• Adenosine receptor antagonists exhibit potent and selective off-target killing of FOXA1-high cancers Corsello, S. M., Spangler, R. D., Humeidi, R., Harrington, C. N., Nagari, R. T., Singh, R., Wang, V., Kocak, M., Rossen, J., Madec, A., Dumont, N., Golub, T. R. AMER ASSOC CANCER RESEARCH. 2020
  • The CDK inhibitor CR8 acts as a molecular glue degrader that depletes cyclin K NATURE Slabicki, M., Kozicka, Z., Petzold, G., Li, Y., Manojkumar, M., Bunker, R. D., Donovan, K. A., Sievers, Q. L., Koeppel, J., Suchyta, D., Sperling, A. S., Fink, E. C., Gasser, J. A., Wang, L. R., Corsello, S. M., Sellar, R. S., Jan, M., Gillingham, D., Scholl, C., Frohling, S., Golub, T. R., Fischer, E. S., Thoma, N. H., Ebert, B. L. 2020; 585 (7824): 293-+

    Abstract

    Molecular glue compounds induce protein-protein interactions that, in the context of a ubiquitin ligase, lead to protein degradation1. Unlike traditional enzyme inhibitors, these molecular glue degraders act substoichiometrically to catalyse the rapid depletion of previously inaccessible targets2. They are clinically effective and highly sought-after, but have thus far only been discovered serendipitously. Here, through systematically mining databases for correlations between the cytotoxicity of 4,518 clinical and preclinical small molecules and the expression levels of E3 ligase components across hundreds of human cancer cell lines3-5, we identify CR8-a cyclin-dependent kinase (CDK) inhibitor6-as a compound that acts as a molecular glue degrader. The CDK-bound form of CR8 has a solvent-exposed pyridyl moiety that induces the formation of a complex between CDK12-cyclin K and the CUL4 adaptor protein DDB1, bypassing the requirement for a substrate receptor and presenting cyclin K for ubiquitination and degradation. Our studies demonstrate that chemical alteration of surface-exposed moieties can confer gain-of-function glue properties to an inhibitor, and we propose this as a broader strategy through which target-binding molecules could be converted into molecular glues.

    View details for DOI 10.1038/s41586-020-2374-x

    View details for Web of Science ID 000537663800004

    View details for PubMedID 32494016

    View details for PubMedCentralID PMC7486275

  • Discovering the anticancer potential of non-oncology drugs by systematic viability profiling NATURE CANCER Corsello, S. M., Nagari, R. T., Spangler, R. D., Rossen, J., Kocak, M., Bryan, J. G., Humeidi, R., Peck, D., Wu, X., Tang, A. A., Wang, V. M., Bender, S. A., Lemire, E., Narayan, R., Montgomery, P., Ben-David, U., Garvie, C. W., Chen, Y., Rees, M. G., Lyons, N. J., McFarland, J. M., Wong, B. T., Wang, L., Dumont, N., O'Hearn, P. J., Stefan, E., Doench, J. G., Harrington, C. N., Greulich, H., Meyerson, M., Vazquez, F., Subramanian, A., Roth, J. A., Bittker, J. A., Boehm, J. S., Mader, C. C., Tsherniak, A., Golub, T. R. 2020; 1 (2): 235-+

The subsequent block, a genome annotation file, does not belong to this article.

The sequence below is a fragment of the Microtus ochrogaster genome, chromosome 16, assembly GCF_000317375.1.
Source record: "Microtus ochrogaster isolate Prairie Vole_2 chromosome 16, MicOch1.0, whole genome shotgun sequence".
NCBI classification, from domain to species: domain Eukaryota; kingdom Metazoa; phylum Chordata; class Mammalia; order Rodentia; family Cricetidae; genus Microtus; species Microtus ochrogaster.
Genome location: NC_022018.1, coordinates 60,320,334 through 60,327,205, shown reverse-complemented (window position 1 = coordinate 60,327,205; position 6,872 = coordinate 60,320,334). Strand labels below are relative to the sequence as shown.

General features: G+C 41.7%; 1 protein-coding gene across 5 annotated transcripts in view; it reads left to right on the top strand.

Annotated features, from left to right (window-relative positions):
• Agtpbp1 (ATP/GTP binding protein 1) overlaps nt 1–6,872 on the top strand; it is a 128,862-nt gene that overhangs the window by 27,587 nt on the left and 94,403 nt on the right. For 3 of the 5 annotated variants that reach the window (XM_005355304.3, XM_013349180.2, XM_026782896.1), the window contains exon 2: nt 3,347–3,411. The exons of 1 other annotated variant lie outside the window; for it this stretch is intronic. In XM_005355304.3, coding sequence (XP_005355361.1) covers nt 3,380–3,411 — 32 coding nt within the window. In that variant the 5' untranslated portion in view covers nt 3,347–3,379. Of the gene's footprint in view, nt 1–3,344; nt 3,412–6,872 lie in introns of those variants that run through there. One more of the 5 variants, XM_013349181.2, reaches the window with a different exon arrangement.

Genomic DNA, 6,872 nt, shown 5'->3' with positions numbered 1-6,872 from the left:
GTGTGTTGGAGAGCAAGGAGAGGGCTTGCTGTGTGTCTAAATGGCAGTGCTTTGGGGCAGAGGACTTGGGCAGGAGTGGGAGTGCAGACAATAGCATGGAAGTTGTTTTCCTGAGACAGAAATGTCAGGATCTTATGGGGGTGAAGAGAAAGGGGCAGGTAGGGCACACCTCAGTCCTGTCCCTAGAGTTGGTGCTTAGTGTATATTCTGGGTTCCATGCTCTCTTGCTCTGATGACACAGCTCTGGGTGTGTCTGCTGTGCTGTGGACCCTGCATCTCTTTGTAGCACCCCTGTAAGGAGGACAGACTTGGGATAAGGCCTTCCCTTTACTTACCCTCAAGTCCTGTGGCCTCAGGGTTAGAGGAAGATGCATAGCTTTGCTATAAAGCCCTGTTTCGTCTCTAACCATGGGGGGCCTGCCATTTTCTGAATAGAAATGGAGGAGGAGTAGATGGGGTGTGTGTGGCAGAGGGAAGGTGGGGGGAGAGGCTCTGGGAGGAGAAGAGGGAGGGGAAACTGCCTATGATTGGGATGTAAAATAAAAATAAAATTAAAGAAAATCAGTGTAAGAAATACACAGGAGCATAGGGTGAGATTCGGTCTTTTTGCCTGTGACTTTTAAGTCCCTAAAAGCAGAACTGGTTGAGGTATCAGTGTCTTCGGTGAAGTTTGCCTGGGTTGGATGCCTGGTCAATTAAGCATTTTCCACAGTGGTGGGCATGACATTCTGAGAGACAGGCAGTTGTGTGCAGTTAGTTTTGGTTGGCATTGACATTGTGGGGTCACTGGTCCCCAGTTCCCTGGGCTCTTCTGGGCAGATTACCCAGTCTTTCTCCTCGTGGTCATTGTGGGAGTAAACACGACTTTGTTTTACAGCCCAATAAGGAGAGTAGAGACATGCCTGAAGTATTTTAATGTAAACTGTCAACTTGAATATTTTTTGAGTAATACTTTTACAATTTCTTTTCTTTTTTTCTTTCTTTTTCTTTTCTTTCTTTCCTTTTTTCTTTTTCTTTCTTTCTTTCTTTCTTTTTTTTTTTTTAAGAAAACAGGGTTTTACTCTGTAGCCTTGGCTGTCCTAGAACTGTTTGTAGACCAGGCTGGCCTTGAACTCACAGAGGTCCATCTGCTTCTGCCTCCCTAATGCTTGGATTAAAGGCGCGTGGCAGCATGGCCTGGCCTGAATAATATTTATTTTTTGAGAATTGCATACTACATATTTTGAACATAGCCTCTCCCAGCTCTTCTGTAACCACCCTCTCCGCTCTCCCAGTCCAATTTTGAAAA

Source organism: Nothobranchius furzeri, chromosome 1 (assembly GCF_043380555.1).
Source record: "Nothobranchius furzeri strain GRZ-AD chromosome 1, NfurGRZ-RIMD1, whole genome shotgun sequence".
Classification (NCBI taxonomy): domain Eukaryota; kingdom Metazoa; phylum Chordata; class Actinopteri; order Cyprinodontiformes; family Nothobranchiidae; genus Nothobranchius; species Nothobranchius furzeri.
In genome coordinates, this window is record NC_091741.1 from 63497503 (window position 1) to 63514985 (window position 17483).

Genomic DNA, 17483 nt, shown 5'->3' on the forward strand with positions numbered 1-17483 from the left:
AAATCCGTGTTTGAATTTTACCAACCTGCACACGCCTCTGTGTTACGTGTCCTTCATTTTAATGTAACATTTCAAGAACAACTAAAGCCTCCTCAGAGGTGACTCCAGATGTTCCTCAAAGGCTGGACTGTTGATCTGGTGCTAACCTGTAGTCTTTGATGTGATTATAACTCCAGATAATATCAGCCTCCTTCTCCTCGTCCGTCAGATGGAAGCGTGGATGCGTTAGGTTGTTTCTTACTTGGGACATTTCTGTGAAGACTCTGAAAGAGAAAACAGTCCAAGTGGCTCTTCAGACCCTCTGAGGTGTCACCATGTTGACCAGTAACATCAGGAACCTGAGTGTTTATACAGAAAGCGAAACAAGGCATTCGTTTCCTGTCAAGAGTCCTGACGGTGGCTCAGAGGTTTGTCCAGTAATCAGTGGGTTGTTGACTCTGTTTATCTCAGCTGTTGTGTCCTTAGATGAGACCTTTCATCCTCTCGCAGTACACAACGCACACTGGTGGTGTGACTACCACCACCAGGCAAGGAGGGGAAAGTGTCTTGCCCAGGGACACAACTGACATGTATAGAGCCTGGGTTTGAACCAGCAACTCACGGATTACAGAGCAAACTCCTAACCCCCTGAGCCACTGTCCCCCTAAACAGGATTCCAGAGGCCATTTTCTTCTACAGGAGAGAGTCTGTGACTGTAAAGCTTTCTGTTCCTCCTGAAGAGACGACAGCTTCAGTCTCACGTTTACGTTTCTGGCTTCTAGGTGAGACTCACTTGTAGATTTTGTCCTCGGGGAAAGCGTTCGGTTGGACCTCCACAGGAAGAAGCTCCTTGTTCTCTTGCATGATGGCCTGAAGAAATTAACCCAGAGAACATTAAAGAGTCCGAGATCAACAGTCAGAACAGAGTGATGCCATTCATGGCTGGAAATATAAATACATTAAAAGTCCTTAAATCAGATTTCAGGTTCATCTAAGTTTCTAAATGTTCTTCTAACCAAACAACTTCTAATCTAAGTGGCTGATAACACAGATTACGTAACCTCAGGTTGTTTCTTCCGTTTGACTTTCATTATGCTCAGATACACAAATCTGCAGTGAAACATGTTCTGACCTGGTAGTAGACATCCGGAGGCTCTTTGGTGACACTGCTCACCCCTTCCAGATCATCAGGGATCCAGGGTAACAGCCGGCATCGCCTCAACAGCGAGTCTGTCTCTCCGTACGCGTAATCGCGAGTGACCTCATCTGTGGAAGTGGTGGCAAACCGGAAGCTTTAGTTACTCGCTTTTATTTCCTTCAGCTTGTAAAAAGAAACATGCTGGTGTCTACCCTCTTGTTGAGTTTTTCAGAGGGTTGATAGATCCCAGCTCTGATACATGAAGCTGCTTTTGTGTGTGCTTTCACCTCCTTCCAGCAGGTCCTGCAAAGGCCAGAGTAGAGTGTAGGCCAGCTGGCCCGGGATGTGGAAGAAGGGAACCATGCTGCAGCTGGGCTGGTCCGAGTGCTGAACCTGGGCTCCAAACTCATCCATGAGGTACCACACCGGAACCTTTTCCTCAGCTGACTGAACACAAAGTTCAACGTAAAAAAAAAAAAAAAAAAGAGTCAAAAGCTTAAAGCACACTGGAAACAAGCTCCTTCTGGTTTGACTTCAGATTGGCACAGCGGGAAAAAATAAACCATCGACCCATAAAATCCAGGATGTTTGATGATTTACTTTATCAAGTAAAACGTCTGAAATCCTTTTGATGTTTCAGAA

Abstract

    Anti-cancer uses of non-oncology drugs have occasionally been found, but such discoveries have been serendipitous. We sought to create a public resource containing the growth inhibitory activity of 4,518 drugs tested across 578 human cancer cell lines. We used PRISM, a molecular barcoding method, to screen drugs against cell lines in pools. An unexpectedly large number of non-oncology drugs selectively inhibited subsets of cancer cell lines in a manner predictable from the cell lines' molecular features. Our findings include compounds that killed by inducing PDE3A-SLFN12 complex formation; vanadium-containing compounds whose killing depended on the sulfate transporter SLC26A2; the alcohol dependence drug disulfiram, which killed cells with low expression of metallothioneins; and the anti-inflammatory drug tepoxalin, which killed via the multi-drug resistance protein ABCB1. The PRISM drug repurposing resource (https://depmap.org/repurposing) is a starting point to develop new oncology therapeutics, and more rarely, for potential direct clinical translation.

    View details for DOI 10.1038/s43018-019-0018-6

    View details for Web of Science ID 000608021200016

    View details for PubMedID 32613204

    View details for PubMedCentralID PMC7328899

  • Intrinsic Resistance to Immune Checkpoint Blockade in a Mismatch Repair-Deficient Colorectal Cancer CANCER IMMUNOLOGY RESEARCH Gurjao, C., Liu, D., Hofree, M., AlDubayan, S. H., Wakiro, I., Su, M., Felt, K., Gjini, E., Brais, L. K., Rotem, A., Rosenthal, M. H., Rozenblatt-Rosen, O., Rodig, S., Ng, K., Van Allen, E. M., Corsello, S. M., Ogino, S., Regev, A., Nowak, J. A., Giannakis, M. 2019; 7 (8): 1230-1236

    Abstract